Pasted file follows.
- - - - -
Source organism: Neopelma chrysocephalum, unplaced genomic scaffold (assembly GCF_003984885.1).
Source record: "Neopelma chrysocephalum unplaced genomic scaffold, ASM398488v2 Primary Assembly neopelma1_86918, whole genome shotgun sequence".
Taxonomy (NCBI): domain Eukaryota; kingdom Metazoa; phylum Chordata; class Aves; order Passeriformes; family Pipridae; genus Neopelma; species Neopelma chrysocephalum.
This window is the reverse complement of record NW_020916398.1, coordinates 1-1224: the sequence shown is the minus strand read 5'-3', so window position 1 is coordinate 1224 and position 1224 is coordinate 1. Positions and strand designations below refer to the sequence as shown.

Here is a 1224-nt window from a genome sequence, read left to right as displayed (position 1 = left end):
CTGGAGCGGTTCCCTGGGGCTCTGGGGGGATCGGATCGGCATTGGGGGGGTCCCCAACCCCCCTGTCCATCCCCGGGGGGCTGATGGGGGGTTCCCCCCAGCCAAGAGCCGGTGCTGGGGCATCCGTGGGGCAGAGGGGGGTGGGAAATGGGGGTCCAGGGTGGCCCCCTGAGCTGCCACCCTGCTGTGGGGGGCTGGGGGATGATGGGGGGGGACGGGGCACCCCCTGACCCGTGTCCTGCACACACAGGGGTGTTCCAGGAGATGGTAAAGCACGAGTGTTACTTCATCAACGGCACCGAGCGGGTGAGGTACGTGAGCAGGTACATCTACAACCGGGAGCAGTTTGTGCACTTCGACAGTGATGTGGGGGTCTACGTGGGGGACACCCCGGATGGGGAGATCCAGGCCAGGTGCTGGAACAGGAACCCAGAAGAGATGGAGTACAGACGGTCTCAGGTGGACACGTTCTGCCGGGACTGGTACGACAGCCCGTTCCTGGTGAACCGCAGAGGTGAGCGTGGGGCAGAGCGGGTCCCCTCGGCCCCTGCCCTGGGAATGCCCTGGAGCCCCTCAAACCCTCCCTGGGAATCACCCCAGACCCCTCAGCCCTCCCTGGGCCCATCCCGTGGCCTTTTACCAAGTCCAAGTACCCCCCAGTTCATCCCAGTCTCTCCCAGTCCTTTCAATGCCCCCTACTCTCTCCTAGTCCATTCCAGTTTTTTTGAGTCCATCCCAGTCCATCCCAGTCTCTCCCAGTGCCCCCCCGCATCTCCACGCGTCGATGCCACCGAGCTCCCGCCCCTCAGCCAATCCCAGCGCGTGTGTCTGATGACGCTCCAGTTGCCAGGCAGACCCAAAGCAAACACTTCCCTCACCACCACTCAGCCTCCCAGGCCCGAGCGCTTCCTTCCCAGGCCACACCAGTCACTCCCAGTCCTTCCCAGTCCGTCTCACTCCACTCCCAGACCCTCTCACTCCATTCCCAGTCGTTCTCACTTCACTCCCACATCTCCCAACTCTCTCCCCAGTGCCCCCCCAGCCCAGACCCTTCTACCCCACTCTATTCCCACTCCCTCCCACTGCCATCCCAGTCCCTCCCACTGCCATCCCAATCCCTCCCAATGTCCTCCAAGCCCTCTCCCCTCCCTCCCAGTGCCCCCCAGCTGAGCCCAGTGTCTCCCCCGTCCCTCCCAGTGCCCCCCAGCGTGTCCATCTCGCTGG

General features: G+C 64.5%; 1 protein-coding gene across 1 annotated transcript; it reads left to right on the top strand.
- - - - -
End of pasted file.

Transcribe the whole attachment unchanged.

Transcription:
Source organism: Neopelma chrysocephalum, unplaced genomic scaffold (assembly GCF_003984885.1).
Source record: "Neopelma chrysocephalum unplaced genomic scaffold, ASM398488v2 Primary Assembly neopelma1_86918, whole genome shotgun sequence".
Taxonomy (NCBI): domain Eukaryota; kingdom Metazoa; phylum Chordata; class Aves; order Passeriformes; family Pipridae; genus Neopelma; species Neopelma chrysocephalum.
This window is the reverse complement of record NW_020916398.1, coordinates 1-1224: the sequence shown is the minus strand read 5'-3', so window position 1 is coordinate 1224 and position 1224 is coordinate 1. Positions and strand designations below refer to the sequence as shown.

Here is a 1224-nt window from a genome sequence, read left to right as displayed (position 1 = left end):
CTGGAGCGGTTCCCTGGGGCTCTGGGGGGATCGGATCGGCATTGGGGGGGTCCCCAACCCCCCTGTCCATCCCCGGGGGGCTGATGGGGGGTTCCCCCCAGCCAAGAGCCGGTGCTGGGGCATCCGTGGGGCAGAGGGGGGTGGGAAATGGGGGTCCAGGGTGGCCCCCTGAGCTGCCACCCTGCTGTGGGGGGCTGGGGGATGATGGGGGGGGACGGGGCACCCCCTGACCCGTGTCCTGCACACACAGGGGTGTTCCAGGAGATGGTAAAGCACGAGTGTTACTTCATCAACGGCACCGAGCGGGTGAGGTACGTGAGCAGGTACATCTACAACCGGGAGCAGTTTGTGCACTTCGACAGTGATGTGGGGGTCTACGTGGGGGACACCCCGGATGGGGAGATCCAGGCCAGGTGCTGGAACAGGAACCCAGAAGAGATGGAGTACAGACGGTCTCAGGTGGACACGTTCTGCCGGGACTGGTACGACAGCCCGTTCCTGGTGAACCGCAGAGGTGAGCGTGGGGCAGAGCGGGTCCCCTCGGCCCCTGCCCTGGGAATGCCCTGGAGCCCCTCAAACCCTCCCTGGGAATCACCCCAGACCCCTCAGCCCTCCCTGGGCCCATCCCGTGGCCTTTTACCAAGTCCAAGTACCCCCCAGTTCATCCCAGTCTCTCCCAGTCCTTTCAATGCCCCCTACTCTCTCCTAGTCCATTCCAGTTTTTTTGAGTCCATCCCAGTCCATCCCAGTCTCTCCCAGTGCCCCCCCGCATCTCCACGCGTCGATGCCACCGAGCTCCCGCCCCTCAGCCAATCCCAGCGCGTGTGTCTGATGACGCTCCAGTTGCCAGGCAGACCCAAAGCAAACACTTCCCTCACCACCACTCAGCCTCCCAGGCCCGAGCGCTTCCTTCCCAGGCCACACCAGTCACTCCCAGTCCTTCCCAGTCCGTCTCACTCCACTCCCAGACCCTCTCACTCCATTCCCAGTCGTTCTCACTTCACTCCCACATCTCCCAACTCTCTCCCCAGTGCCCCCCCAGCCCAGACCCTTCTACCCCACTCTATTCCCACTCCCTCCCACTGCCATCCCAGTCCCTCCCACTGCCATCCCAATCCCTCCCAATGTCCTCCAAGCCCTCTCCCCTCCCTCCCAGTGCCCCCCAGCTGAGCCCAGTGTCTCCCCCGTCCCTCCCAGTGCCCCCCAGCGTGTCCATCTCGCTGG

General features: G+C 64.5%; 1 protein-coding gene across 1 annotated transcript; it reads left to right on the top strand.